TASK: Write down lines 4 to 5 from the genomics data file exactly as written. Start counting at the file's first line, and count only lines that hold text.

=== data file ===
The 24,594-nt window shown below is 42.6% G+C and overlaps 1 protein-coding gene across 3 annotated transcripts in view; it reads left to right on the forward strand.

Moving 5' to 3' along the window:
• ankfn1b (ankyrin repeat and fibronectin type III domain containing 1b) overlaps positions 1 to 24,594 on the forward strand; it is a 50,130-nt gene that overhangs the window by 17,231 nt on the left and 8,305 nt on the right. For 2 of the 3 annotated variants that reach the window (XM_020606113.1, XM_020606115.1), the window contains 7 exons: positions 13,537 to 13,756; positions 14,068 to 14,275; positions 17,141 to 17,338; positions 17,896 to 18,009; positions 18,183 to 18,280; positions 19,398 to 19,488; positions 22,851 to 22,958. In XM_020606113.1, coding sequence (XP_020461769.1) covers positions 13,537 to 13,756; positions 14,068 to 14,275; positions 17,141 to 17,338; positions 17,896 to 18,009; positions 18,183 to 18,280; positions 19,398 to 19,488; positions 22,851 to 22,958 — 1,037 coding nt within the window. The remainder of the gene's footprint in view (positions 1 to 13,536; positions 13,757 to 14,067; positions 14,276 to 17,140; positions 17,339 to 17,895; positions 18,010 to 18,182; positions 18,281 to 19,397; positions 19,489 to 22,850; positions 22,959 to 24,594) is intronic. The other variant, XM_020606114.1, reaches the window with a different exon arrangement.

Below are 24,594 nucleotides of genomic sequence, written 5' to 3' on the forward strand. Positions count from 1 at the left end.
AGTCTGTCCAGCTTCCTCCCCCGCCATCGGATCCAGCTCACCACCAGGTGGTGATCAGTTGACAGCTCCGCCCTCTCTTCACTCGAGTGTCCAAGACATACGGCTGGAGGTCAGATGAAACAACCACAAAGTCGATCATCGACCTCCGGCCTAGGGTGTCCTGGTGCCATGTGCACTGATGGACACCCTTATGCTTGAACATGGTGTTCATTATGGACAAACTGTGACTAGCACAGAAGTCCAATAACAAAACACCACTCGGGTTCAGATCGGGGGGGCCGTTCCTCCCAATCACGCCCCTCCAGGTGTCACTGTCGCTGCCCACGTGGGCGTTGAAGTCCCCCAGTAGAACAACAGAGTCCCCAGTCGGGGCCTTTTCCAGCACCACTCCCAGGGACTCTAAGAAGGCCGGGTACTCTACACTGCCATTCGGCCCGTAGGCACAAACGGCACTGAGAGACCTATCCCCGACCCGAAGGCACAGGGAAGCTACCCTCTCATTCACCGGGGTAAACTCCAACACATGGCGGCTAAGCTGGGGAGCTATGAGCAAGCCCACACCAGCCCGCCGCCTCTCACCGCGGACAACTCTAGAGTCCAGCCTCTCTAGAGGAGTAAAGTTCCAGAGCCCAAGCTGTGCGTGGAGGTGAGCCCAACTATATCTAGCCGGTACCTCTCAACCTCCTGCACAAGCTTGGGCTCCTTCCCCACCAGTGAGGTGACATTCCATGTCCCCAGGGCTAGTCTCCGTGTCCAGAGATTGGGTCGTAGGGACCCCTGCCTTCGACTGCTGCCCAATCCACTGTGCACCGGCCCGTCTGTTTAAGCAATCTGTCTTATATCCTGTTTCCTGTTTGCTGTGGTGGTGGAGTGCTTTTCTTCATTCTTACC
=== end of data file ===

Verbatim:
Below are 24,594 nucleotides of genomic sequence, written 5' to 3' on the forward strand. Positions count from 1 at the left end.
AGTCTGTCCAGCTTCCTCCCCCGCCATCGGATCCAGCTCACCACCAGGTGGTGATCAGTTGACAGCTCCGCCCTCTCTTCACTCGAGTGTCCAAGACATACGGCTGGAGGTCAGATGAAACAACCACAAAGTCGATCATCGACCTCCGGCCTAGGGTGTCCTGGTGCCATGTGCACTGATGGACACCCTTATGCTTGAACATGGTGTTCATTATGGACAAACTGTGACTAGCACAGAAGTCCAATAACAAAACACCACTCGGGTTCAGATCGGGGGGGCCGTTCCTCCCAATCACGCCCCTCCAGGTGTCACTGTCGCTGCCCACGTGGGCGTTGAAGTCCCCCAGTAGAACAACAGAGTCCCCAGTCGGGGCCTTTTCCAGCACCACTCCCAGGGACTCTAAGAAGGCCGGGTACTCTACACTGCCATTCGGCCCGTAGGCACAAACGGCACTGAGAGACCTATCCCCGACCCGAAGGCACAGGGAAGCTACCCTCTCATTCACCGGGGTAAACTCCAACACATGGCGGCTAAGCTGGGGAGCTATGAGCAAGCCCACACCAGCCCGCCGCCTCTCACCGCGGACAACTCTAGAGTCCAGCCTCTCTAGAGGAGTAAAGTTCCAGAGCCCAAGCTGTGCGTGGAGGTGAGCCCAACTATATCTAGCCGGTACCTCTCAACCTCCTGCACAAGCTTGGGCTCCTTCCCCACCAGTGAGGTGACATTCCATGTCCCCAGGGCTAGTCTCCGTGTCCAGAGATTGGGTCGTAGGGACCCCTGCCTTCGACTGCTGCCCAATCCACTGTGCACCGGCCCGTCTGTTTAAGCAATCTGTCTTATATCCTGTTTCCTGTTTGCTGTGGTGGTGGAGTGCTTTTCTTCATTCTTACC